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Today's News

  • You can be a zucchini houdini

    It’s late July, and many gardens are now overflowing with excess zucchini. The joke is often heard that one should not leave windows down when going to church or into town for fear that someone will leave a sack of zucchini in the car.

  • Cornerstone Christian plans basketball camp

    Cornerstone Christian Academy in Shelbyville will host a basketball camp from Monday through next Thursday.
    The camp will be led by former college coaches and former college and high school coaches. Each day there will be a special speaker. This year’s featured speaker will be former Kentucky Wildcat and Boston Celtics player  Rick Robey. He will be there to share about his days playing with Larry Bird and Pete Maravich.
    The camp will teach fundamentals from some of the best coaches in the area.

  • Batitudes finish year at 17-1

    Members of the Batitudes 12 and under girls softball team pose for a picture. The team finished with a record of 17-1 this season. Pictured, from back left, are coach Kevin Buley, head coach Eric Goodlett, coach Doug Divine and coach Johnnie Puckett. Middle row, from left, are Malayna Buley, Makayla Sutherland, Makayla Karrer, Chelsea Goodlett, Leigha O’Banion, Summer Drury and Rikki Urquhart. From front left are Jonah Puckett, McKenna Lyons, Kendall Horn, Kaylan Divine and Kaylee Smith. The photo was submitted by Brandy Karrer.

  • Calling all hunters: first season starts Aug. 20

    The first fall hunting season in Kentucky opens in less than a month. Here are some highlights of what’s to come:
    The 2011-2012 Kentucky Hunting & Trapping Guide is being printed and will be mailed to license vendors statewide next week.
    The 66-page guide is free, and details the season dates, bag limits and regulations for deer, elk, bear, turkey, small game and furbearers.

  • Local athlete to play in baseball tourney at Disney

    On Sunday, Nathan “Nute” Conard and the Louisville Longhorns 13U baseball team will open up the United States Specialty Sports Association Elite 32 World Series at the ESPN Sports Park at Disney in Orlando, Fla.

  • COLUMN: Kentucky’s connections to the NBA lockout

    “Anything that’s good for the city of Louisville is good for our state. I believe (the NBA) is good for the city of Louisville, which makes our state even better.”        
    John Calipari made the remark last December.
    First, in grand scheme time, Kentucky’s coach has lived here for roughly 15 minutes and doesn’t remember the Kentucky Colonels (1967-76).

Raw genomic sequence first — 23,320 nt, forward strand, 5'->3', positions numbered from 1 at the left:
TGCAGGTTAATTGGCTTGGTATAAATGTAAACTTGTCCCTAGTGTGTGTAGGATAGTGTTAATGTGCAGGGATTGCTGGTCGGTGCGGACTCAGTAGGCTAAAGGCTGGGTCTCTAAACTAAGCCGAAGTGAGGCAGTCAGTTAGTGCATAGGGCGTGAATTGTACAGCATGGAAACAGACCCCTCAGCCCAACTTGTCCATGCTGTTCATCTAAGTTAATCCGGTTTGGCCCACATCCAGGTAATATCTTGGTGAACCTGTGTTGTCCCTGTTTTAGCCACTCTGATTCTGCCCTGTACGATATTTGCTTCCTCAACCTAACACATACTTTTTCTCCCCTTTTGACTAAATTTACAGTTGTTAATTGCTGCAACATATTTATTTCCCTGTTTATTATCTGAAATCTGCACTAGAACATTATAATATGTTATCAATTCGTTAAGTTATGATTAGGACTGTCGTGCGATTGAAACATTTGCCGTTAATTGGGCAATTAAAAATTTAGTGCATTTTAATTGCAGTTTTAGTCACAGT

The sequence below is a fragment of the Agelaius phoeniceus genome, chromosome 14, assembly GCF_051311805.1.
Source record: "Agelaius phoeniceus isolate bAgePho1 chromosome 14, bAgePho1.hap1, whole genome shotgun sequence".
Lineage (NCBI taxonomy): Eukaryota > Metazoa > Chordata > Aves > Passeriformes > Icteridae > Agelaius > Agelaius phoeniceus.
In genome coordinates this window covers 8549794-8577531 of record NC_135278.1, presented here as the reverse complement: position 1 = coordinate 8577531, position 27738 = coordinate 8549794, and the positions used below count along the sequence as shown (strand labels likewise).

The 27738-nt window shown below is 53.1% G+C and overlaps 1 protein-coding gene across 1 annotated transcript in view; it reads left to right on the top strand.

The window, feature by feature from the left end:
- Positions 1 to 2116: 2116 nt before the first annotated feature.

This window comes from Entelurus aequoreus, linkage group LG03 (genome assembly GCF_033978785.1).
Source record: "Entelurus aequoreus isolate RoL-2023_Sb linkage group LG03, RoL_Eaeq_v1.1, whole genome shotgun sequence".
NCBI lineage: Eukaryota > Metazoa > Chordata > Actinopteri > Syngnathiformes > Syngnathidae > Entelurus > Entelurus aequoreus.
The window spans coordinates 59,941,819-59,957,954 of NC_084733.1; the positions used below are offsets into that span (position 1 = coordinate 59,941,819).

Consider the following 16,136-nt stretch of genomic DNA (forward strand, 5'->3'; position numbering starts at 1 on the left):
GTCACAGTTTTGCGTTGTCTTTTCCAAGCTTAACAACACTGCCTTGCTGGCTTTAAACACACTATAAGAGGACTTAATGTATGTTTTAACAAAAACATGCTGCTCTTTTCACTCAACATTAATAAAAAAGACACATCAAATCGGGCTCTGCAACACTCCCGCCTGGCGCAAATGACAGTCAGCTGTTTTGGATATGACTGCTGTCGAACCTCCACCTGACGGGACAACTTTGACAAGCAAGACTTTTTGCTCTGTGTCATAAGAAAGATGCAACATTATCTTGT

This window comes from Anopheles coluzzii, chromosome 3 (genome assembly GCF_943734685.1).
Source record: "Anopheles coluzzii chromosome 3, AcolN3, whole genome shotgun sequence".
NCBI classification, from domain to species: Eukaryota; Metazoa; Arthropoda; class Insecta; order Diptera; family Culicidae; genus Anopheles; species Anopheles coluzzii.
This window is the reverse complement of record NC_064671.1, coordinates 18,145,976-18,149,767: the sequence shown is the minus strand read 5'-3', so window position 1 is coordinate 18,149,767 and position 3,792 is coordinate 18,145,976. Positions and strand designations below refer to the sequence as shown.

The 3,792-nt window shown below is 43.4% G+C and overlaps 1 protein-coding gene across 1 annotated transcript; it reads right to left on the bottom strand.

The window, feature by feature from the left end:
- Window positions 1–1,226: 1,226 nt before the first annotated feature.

• USDA seeks applications for grants to improve rural housing

    Agriculture Secretary Tom Vilsack announced July 25 that applications are being accepted for grants to eligible applicants to help low- and very-low-income rural residents repair their homes.
    “These funds help limited-income rural homeowners improve their living conditions,” Vilsack said. “The costs associated with maintaining a home are a challenge for many rural homeowners and the funding we are announcing will be used by awardees to help low and very-low-income residents in rural areas maintain and repair their homes.”

  • COLUMN: 4-H state communications day a success for local students

    The 2012 State Communications Day was held on Saturday, July 9th at the University of Kentucky Campus in Lexington.  I am so proud to say that everyone from Spencer County did an outstanding job!
    - Junior General Demonstration:  Blue Ribbon - Apryl Wood demonstrated Zeus’ Family Tree.
    - Senior Presentation Software Demonstration:  2nd Place and Blue Ribbon - Darilyn Browning demonstrated How to Make a Soy Candle.
    - Senior Team Demonstration:  Red Ribbon- Haley Tucker and Karlee Payton demonstrated Chocolate Chip Cheesecake Brownies.

  • COLUMN: Strawberries a versatile, delicious fruit

    The strawberry was first cultivated in the 14th century after a French spy collected a berry from Chile and presented it to France’s King Charles V who than planted in the Louvre’s Royal Garden.
    By the 17th century this Chilean strawberry was crossed with some found in the Virginia colonies, which gave way to the large-fruiting varieties we enjoy today. But don’t be fooled, large does not always mean flavorful.

  • COLUMN: Praying Mantids: Alien invaders or beneficial insects?

    One afternoon last week while I was out walking my dog, I was inspecting some wave petunias and marigolds that my family had planted in a large pot next to our garage.  I was making sure that they had plenty of moisture and that there weren’t any bugs eating on them.  Moisture was fine and didn’t see any bugs so I began to “deadhead” the flowers or pulling off the old blooms.